To me, this sounds excruciating. You might as well say it straight out: “I love you, baby, but you’re a loser; your future looks iffy.” Or how about, “Darling, I would never leave you—as long as you sign here and don’t miss a payment”? But the point is to separate the emotional ties between individuals—which can exist as beliefs and longings and surges of affection—from the monetary ones, which are expressed as amounts and timetables and quantifiable obligations. They are two different connections that must exist as two separate realities. Writing out an agreement as a promissory note, including dates and interest rates if you want to charge them, will keep those ties from crossing and snarling.
Asheek Advani has created an ingenious system to make these transactions less awkward. His company, founded four years ago, offers a cheap, easy way to take the love out of lending, without being heartless about it. When someone hits you up, you can say, “Sure!” and send them to Circlelending.com. There, a combination of web pages and phone calls with a Circlelending staffer will provide options for structuring the loan. As a third party, the company will establish amounts, interest rates, and most important, a payment plan. It will even make automatic withdrawals and deposits, so that a deduction from the borrower’s bank account—every month, or quarter, or year—gets electronically transferred to the lender’s. “A piece of paper may get you clarity on amount,” says Advani, “but it’s the repayment plan that matters.” Circlelending even tallies up the fees for late payments and works out a new schedule if things go haywire. And the price is sweet: After an initial fee in the hundreds, you—or your borrower—pay nine bucks a month.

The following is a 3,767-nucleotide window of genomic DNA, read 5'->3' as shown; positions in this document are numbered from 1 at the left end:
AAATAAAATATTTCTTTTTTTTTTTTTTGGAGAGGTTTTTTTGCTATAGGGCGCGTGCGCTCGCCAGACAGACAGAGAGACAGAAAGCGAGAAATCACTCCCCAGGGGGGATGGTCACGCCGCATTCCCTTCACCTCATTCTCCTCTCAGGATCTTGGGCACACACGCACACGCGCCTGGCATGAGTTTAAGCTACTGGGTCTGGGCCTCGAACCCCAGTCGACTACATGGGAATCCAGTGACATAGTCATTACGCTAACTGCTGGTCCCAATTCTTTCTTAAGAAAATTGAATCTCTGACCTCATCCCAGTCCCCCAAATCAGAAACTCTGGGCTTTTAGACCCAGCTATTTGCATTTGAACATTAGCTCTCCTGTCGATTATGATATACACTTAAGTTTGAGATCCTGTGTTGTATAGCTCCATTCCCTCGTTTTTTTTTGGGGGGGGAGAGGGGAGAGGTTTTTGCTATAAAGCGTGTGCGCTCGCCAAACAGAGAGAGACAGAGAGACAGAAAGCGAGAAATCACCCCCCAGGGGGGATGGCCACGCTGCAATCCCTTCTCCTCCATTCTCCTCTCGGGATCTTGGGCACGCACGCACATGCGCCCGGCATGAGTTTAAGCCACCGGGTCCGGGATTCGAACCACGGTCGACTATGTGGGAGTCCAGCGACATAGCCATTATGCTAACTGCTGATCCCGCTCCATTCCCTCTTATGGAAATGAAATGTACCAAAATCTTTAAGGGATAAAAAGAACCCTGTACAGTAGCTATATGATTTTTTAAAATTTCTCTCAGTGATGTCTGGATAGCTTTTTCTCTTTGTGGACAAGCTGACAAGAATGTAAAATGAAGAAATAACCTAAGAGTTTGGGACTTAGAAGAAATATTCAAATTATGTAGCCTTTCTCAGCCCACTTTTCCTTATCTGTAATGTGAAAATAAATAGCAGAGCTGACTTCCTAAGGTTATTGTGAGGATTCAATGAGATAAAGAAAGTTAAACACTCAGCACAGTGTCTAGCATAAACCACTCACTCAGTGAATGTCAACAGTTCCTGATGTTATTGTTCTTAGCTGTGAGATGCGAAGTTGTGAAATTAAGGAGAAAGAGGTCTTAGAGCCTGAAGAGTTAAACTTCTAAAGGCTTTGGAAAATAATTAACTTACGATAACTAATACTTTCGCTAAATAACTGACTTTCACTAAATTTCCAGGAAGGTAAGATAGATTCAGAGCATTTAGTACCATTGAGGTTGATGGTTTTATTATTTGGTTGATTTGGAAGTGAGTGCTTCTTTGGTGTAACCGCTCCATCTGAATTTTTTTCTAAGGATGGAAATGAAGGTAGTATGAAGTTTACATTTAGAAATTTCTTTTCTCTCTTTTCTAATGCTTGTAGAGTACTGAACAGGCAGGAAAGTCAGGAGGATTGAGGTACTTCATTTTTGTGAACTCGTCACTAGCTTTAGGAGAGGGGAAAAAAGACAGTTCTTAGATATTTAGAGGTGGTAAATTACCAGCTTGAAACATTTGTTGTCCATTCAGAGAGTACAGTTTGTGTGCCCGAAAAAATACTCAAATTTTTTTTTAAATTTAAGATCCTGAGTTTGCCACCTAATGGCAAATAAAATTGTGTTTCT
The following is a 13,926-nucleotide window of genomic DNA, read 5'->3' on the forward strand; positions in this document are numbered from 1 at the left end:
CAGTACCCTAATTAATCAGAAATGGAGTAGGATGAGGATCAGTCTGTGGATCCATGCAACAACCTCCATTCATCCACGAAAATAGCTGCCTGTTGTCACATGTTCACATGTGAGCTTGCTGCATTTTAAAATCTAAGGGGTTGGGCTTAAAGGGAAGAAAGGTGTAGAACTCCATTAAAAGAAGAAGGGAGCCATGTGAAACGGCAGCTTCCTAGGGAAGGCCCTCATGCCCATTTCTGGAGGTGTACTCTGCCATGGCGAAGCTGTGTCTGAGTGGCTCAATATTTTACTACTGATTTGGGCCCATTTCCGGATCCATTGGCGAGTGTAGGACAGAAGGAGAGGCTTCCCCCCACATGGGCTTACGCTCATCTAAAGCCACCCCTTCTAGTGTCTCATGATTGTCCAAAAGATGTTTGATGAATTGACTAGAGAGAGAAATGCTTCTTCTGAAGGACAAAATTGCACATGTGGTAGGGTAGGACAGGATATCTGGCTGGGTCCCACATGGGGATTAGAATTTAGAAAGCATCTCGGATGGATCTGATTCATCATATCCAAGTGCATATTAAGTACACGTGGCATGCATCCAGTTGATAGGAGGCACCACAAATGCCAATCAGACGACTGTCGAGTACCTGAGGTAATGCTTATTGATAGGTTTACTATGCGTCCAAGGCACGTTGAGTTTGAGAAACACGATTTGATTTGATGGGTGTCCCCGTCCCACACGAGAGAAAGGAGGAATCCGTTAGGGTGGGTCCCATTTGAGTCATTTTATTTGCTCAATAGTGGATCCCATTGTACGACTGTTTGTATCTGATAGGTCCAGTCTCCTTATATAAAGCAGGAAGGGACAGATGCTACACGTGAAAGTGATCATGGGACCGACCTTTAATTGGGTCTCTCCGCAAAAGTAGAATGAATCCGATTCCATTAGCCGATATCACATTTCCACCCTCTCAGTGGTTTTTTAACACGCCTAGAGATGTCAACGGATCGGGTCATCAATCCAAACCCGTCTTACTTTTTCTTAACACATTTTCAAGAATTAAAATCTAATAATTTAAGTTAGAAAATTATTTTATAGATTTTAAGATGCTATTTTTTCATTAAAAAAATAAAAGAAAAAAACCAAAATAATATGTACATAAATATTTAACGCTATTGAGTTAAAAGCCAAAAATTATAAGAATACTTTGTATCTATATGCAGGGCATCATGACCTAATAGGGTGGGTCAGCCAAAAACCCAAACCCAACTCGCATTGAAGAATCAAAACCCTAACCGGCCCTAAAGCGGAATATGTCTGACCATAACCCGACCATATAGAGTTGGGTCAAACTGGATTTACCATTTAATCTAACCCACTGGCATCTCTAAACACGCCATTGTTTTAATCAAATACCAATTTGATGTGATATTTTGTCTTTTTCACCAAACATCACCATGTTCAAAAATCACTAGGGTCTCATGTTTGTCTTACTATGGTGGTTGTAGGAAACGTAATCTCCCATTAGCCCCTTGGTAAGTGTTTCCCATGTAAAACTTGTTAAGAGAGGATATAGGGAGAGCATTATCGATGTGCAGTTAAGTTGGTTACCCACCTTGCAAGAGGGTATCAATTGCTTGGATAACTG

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In short, mixing money and friendship can be hell, sort of like dating the boss. Which is not to say that it can’t be done. Blair lent each of his two brothers more than $10,000 at different times, with no formal arrangement at all, and he got every bit back. Liz L.,who used the Circlelending solution after years of tension with her indebted dad, rescued both her credit cards and the relationship. Another woman who loaned her poverty-stricken lover a tidy sum, never expecting to see the money again, got a check in the mail a year after their breakup. “It was like found money,” she says happily. “It reminded me what a really great guy he was.”
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Just don’t be a financial fool for love. You may think you’re immune to pettiness, but nobody, as far as I know, has found a vaccine for resentment.